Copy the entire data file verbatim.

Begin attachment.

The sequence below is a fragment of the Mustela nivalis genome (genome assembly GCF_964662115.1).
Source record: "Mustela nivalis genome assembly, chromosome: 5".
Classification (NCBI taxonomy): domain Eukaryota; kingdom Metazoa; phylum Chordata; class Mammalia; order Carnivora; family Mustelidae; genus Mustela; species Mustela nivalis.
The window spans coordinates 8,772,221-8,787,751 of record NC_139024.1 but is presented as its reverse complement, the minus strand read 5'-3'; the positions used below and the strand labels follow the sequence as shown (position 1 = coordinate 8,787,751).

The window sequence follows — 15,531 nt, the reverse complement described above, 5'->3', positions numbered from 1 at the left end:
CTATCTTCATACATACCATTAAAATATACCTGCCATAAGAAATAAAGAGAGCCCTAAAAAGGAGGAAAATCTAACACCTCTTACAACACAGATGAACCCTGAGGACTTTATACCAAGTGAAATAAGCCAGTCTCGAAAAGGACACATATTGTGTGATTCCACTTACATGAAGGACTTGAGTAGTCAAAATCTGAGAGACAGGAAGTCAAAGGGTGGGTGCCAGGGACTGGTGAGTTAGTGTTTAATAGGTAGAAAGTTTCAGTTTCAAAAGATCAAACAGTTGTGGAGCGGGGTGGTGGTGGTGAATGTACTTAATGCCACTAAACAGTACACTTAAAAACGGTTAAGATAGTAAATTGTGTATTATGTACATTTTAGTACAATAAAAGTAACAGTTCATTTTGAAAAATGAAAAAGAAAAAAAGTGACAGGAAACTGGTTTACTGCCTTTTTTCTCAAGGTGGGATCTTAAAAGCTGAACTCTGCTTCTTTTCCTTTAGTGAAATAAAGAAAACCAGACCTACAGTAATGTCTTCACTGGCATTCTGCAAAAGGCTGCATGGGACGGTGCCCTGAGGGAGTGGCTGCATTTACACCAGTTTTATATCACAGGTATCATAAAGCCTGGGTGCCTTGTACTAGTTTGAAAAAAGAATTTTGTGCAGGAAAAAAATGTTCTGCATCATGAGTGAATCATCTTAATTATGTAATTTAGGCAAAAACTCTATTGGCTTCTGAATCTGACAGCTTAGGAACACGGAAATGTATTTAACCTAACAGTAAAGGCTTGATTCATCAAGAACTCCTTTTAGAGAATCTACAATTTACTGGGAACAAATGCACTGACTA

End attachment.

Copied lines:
The sequence below is a fragment of the Mustela nivalis genome (genome assembly GCF_964662115.1).
Source record: "Mustela nivalis genome assembly, chromosome: 5".
Classification (NCBI taxonomy): domain Eukaryota; kingdom Metazoa; phylum Chordata; class Mammalia; order Carnivora; family Mustelidae; genus Mustela; species Mustela nivalis.
The window spans coordinates 8,772,221-8,787,751 of record NC_139024.1 but is presented as its reverse complement, the minus strand read 5'-3'; the positions used below and the strand labels follow the sequence as shown (position 1 = coordinate 8,787,751).

The window sequence follows — 15,531 nt, the reverse complement described above, 5'->3', positions numbered from 1 at the left end:
CTATCTTCATACATACCATTAAAATATACCTGCCATAAGAAATAAAGAGAGCCCTAAAAAGGAGGAAAATCTAACACCTCTTACAACACAGATGAACCCTGAGGACTTTATACCAAGTGAAATAAGCCAGTCTCGAAAAGGACACATATTGTGTGATTCCACTTACATGAAGGACTTGAGTAGTCAAAATCTGAGAGACAGGAAGTCAAAGGGTGGGTGCCAGGGACTGGTGAGTTAGTGTTTAATAGGTAGAAAGTTTCAGTTTCAAAAGATCAAACAGTTGTGGAGCGGGGTGGTGGTGGTGAATGTACTTAATGCCACTAAACAGTACACTTAAAAACGGTTAAGATAGTAAATTGTGTATTATGTACATTTTAGTACAATAAAAGTAACAGTTCATTTTGAAAAATGAAAAAGAAAAAAAGTGACAGGAAACTGGTTTACTGCCTTTTTTCTCAAGGTGGGATCTTAAAAGCTGAACTCTGCTTCTTTTCCTTTAGTGAAATAAAGAAAACCAGACCTACAGTAATGTCTTCACTGGCATTCTGCAAAAGGCTGCATGGGACGGTGCCCTGAGGGAGTGGCTGCATTTACACCAGTTTTATATCACAGGTATCATAAAGCCTGGGTGCCTTGTACTAGTTTGAAAAAAGAATTTTGTGCAGGAAAAAAATGTTCTGCATCATGAGTGAATCATCTTAATTATGTAATTTAGGCAAAAACTCTATTGGCTTCTGAATCTGACAGCTTAGGAACACGGAAATGTATTTAACCTAACAGTAAAGGCTTGATTCATCAAGAACTCCTTTTAGAGAATCTACAATTTACTGGGAACAAATGCACTGACTA